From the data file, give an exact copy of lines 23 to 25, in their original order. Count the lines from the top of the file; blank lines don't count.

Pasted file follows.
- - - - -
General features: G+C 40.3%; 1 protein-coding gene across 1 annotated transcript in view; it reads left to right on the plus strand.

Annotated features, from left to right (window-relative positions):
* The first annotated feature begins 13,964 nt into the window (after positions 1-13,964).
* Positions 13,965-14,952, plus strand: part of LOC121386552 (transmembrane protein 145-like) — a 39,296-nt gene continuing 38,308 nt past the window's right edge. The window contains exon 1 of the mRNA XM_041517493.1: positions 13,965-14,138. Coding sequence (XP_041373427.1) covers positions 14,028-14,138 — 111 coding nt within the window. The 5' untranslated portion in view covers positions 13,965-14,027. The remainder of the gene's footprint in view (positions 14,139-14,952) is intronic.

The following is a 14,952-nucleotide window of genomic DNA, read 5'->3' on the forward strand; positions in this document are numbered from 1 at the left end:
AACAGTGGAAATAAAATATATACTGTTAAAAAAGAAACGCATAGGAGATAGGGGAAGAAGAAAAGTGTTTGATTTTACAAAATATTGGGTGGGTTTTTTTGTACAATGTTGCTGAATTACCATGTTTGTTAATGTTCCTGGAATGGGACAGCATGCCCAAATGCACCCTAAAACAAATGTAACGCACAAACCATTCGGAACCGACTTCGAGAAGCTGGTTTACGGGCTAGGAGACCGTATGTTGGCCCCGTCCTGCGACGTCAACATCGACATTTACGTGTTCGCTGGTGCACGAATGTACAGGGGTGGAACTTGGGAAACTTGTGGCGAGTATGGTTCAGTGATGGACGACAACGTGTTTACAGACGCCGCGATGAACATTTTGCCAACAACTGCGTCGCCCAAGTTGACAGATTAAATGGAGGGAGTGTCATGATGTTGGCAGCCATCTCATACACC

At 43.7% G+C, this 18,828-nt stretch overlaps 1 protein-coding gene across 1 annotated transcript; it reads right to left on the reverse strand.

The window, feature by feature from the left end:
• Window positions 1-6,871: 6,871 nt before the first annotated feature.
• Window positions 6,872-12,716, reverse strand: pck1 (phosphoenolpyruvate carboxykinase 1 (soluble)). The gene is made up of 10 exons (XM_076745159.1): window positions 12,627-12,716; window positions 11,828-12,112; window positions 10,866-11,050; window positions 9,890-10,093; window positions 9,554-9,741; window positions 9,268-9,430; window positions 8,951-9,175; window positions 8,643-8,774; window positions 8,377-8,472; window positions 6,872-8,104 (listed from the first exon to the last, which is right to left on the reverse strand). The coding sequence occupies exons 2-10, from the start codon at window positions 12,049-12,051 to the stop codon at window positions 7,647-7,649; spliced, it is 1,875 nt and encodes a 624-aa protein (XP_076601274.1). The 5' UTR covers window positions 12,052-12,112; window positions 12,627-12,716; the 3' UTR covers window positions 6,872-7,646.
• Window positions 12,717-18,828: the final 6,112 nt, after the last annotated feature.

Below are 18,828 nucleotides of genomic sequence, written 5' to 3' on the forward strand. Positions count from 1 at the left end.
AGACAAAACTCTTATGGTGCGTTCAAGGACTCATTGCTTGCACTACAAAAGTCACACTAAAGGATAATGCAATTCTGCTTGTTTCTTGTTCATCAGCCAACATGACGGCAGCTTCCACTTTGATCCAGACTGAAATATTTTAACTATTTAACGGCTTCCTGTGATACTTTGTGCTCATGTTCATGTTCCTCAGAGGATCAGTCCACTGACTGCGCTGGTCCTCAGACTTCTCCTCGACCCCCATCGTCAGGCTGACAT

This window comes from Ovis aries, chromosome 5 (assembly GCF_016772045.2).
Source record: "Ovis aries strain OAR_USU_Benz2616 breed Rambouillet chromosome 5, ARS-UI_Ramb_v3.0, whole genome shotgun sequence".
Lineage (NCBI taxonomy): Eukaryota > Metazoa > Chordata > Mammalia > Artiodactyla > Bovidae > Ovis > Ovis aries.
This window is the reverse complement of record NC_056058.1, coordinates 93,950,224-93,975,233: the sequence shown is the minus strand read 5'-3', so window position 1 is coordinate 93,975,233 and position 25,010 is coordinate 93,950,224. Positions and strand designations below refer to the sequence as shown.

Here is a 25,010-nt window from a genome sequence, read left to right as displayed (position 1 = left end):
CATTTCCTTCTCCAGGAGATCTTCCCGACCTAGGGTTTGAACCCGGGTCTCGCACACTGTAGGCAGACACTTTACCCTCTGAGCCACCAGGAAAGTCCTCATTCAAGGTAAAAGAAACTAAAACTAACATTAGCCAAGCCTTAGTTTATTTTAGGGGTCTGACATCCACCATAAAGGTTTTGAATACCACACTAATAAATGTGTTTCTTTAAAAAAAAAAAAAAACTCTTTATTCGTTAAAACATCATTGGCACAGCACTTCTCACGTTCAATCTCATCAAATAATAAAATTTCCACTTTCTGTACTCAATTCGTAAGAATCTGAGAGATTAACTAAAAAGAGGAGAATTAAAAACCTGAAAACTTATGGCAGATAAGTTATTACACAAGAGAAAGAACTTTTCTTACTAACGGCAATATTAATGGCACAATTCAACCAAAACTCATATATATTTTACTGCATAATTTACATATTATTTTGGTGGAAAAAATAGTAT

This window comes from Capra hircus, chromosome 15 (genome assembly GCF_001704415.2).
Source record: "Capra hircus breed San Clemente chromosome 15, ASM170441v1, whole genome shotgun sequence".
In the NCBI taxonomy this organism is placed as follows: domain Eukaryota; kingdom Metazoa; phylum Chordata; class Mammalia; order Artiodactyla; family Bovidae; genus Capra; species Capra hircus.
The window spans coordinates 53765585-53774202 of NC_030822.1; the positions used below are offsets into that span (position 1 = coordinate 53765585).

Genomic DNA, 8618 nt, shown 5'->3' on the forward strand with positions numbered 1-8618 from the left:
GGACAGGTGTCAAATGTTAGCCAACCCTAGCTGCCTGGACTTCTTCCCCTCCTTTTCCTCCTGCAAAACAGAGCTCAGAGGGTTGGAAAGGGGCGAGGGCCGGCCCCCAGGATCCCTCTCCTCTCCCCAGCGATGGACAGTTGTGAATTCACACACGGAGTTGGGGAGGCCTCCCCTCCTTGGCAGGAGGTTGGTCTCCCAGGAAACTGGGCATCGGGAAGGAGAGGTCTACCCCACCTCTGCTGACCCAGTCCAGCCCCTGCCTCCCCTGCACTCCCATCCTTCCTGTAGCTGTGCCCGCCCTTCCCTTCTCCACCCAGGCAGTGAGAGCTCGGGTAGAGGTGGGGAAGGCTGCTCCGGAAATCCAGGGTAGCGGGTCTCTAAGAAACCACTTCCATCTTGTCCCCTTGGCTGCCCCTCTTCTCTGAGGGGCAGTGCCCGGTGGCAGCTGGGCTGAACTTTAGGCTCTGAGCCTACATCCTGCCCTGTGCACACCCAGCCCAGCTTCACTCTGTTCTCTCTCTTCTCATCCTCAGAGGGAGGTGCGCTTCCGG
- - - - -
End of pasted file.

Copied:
The window spans coordinates 53765585-53774202 of NC_030822.1; the positions used below are offsets into that span (position 1 = coordinate 53765585).

Genomic DNA, 8618 nt, shown 5'->3' on the forward strand with positions numbered 1-8618 from the left:
GGACAGGTGTCAAATGTTAGCCAACCCTAGCTGCCTGGACTTCTTCCCCTCCTTTTCCTCCTGCAAAACAGAGCTCAGAGGGTTGGAAAGGGGCGAGGGCCGGCCCCCAGGATCCCTCTCCTCTCCCCAGCGATGGACAGTTGTGAATTCACACACGGAGTTGGGGAGGCCTCCCCTCCTTGGCAGGAGGTTGGTCTCCCAGGAAACTGGGCATCGGGAAGGAGAGGTCTACCCCACCTCTGCTGACCCAGTCCAGCCCCTGCCTCCCCTGCACTCCCATCCTTCCTGTAGCTGTGCCCGCCCTTCCCTTCTCCACCCAGGCAGTGAGAGCTCGGGTAGAGGTGGGGAAGGCTGCTCCGGAAATCCAGGGTAGCGGGTCTCTAAGAAACCACTTCCATCTTGTCCCCTTGGCTGCCCCTCTTCTCTGAGGGGCAGTGCCCGGTGGCAGCTGGGCTGAACTTTAGGCTCTGAGCCTACATCCTGCCCTGTGCACACCCAGCCCAGCTTCACTCTGTTCTCTCTCTTCTCATCCTCAGAGGGAGGTGCGCTTCCGG